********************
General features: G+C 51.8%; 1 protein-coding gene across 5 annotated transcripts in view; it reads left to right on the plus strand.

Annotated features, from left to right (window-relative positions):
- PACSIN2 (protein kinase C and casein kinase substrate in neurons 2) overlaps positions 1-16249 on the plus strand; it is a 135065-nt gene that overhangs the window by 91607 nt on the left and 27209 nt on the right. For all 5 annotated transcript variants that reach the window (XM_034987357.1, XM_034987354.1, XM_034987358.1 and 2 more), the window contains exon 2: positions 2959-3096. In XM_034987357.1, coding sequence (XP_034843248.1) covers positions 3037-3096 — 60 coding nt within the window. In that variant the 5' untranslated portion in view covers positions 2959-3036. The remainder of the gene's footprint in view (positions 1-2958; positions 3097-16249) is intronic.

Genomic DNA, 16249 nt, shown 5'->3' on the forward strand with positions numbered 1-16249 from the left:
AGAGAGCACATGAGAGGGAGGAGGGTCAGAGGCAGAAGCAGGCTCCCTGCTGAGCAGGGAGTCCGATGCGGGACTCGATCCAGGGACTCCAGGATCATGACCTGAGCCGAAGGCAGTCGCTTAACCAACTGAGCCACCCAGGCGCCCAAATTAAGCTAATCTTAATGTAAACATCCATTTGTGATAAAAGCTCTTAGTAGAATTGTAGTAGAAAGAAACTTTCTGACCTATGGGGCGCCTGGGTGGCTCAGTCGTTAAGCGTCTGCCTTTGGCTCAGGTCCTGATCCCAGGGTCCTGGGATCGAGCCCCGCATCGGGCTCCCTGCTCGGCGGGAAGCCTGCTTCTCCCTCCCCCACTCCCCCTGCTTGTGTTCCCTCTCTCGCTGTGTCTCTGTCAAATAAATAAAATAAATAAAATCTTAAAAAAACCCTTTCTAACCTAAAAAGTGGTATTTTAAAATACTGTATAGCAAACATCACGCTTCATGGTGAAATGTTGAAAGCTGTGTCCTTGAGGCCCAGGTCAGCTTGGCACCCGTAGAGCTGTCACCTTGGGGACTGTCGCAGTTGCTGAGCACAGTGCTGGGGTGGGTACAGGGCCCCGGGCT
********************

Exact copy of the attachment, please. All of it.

General features: G+C 51.8%; 1 protein-coding gene across 5 annotated transcripts in view; it reads left to right on the plus strand.

Annotated features, from left to right (window-relative positions):
- PACSIN2 (protein kinase C and casein kinase substrate in neurons 2) overlaps positions 1-16249 on the plus strand; it is a 135065-nt gene that overhangs the window by 91607 nt on the left and 27209 nt on the right. For all 5 annotated transcript variants that reach the window (XM_034987357.1, XM_034987354.1, XM_034987358.1 and 2 more), the window contains exon 2: positions 2959-3096. In XM_034987357.1, coding sequence (XP_034843248.1) covers positions 3037-3096 — 60 coding nt within the window. In that variant the 5' untranslated portion in view covers positions 2959-3036. The remainder of the gene's footprint in view (positions 1-2958; positions 3097-16249) is intronic.

Genomic DNA, 16249 nt, shown 5'->3' on the forward strand with positions numbered 1-16249 from the left:
AGAGAGCACATGAGAGGGAGGAGGGTCAGAGGCAGAAGCAGGCTCCCTGCTGAGCAGGGAGTCCGATGCGGGACTCGATCCAGGGACTCCAGGATCATGACCTGAGCCGAAGGCAGTCGCTTAACCAACTGAGCCACCCAGGCGCCCAAATTAAGCTAATCTTAATGTAAACATCCATTTGTGATAAAAGCTCTTAGTAGAATTGTAGTAGAAAGAAACTTTCTGACCTATGGGGCGCCTGGGTGGCTCAGTCGTTAAGCGTCTGCCTTTGGCTCAGGTCCTGATCCCAGGGTCCTGGGATCGAGCCCCGCATCGGGCTCCCTGCTCGGCGGGAAGCCTGCTTCTCCCTCCCCCACTCCCCCTGCTTGTGTTCCCTCTCTCGCTGTGTCTCTGTCAAATAAATAAAATAAATAAAATCTTAAAAAAACCCTTTCTAACCTAAAAAGTGGTATTTTAAAATACTGTATAGCAAACATCACGCTTCATGGTGAAATGTTGAAAGCTGTGTCCTTGAGGCCCAGGTCAGCTTGGCACCCGTAGAGCTGTCACCTTGGGGACTGTCGCAGTTGCTGAGCACAGTGCTGGGGTGGGTACAGGGCCCCGGGCT